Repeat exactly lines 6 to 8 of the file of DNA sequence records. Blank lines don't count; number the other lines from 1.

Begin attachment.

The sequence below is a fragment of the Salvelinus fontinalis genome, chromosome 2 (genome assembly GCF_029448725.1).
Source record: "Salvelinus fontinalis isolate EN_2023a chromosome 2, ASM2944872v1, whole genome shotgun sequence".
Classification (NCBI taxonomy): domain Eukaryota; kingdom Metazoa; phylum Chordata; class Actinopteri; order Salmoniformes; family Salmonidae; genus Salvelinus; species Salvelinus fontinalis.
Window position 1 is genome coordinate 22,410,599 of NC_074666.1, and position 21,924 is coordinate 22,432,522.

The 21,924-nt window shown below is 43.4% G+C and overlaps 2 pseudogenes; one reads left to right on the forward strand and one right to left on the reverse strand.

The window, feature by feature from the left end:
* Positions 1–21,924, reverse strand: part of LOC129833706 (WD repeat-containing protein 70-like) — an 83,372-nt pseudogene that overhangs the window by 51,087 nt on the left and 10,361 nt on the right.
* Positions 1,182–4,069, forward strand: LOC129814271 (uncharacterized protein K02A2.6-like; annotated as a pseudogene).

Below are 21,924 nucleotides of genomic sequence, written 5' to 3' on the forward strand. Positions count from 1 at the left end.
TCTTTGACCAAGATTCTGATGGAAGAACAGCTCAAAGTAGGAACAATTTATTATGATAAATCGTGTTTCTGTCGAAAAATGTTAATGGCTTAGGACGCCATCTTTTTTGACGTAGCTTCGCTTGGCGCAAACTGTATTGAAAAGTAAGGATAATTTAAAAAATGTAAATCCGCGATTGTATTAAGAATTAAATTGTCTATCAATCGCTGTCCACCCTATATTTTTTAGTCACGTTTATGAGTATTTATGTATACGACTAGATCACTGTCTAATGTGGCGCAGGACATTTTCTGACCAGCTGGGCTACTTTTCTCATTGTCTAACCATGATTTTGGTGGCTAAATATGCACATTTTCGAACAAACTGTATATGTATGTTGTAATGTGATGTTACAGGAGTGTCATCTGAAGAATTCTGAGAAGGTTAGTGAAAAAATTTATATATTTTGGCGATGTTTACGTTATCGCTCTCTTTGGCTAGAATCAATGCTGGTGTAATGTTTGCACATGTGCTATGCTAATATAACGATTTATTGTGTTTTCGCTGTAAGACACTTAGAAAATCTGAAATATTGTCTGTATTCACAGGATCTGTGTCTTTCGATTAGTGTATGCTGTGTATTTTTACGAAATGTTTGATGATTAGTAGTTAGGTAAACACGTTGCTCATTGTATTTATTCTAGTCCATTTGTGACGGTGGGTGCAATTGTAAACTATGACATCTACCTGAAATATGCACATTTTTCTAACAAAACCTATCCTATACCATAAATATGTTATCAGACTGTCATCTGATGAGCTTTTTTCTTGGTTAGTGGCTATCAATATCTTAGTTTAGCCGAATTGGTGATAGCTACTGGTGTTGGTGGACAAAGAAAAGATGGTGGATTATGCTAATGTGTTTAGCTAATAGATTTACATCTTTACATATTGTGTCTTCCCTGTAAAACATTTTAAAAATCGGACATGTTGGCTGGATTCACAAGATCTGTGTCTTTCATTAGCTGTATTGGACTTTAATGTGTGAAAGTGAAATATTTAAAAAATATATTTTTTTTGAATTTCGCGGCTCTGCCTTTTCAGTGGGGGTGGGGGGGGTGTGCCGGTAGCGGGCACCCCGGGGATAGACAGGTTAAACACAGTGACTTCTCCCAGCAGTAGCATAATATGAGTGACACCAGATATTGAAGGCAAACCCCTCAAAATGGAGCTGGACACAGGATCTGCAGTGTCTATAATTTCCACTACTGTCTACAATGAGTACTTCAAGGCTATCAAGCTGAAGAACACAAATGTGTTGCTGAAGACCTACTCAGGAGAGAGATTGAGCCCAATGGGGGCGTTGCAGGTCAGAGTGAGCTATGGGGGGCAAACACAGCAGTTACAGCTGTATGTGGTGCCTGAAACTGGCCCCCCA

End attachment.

The window, feature by feature from the left end:
* Positions 1–21,924, reverse strand: part of LOC129833706 (WD repeat-containing protein 70-like) — an 83,372-nt pseudogene that overhangs the window by 51,087 nt on the left and 10,361 nt on the right.
* Positions 1,182–4,069, forward strand: LOC129814271 (uncharacterized protein K02A2.6-like; annotated as a pseudogene).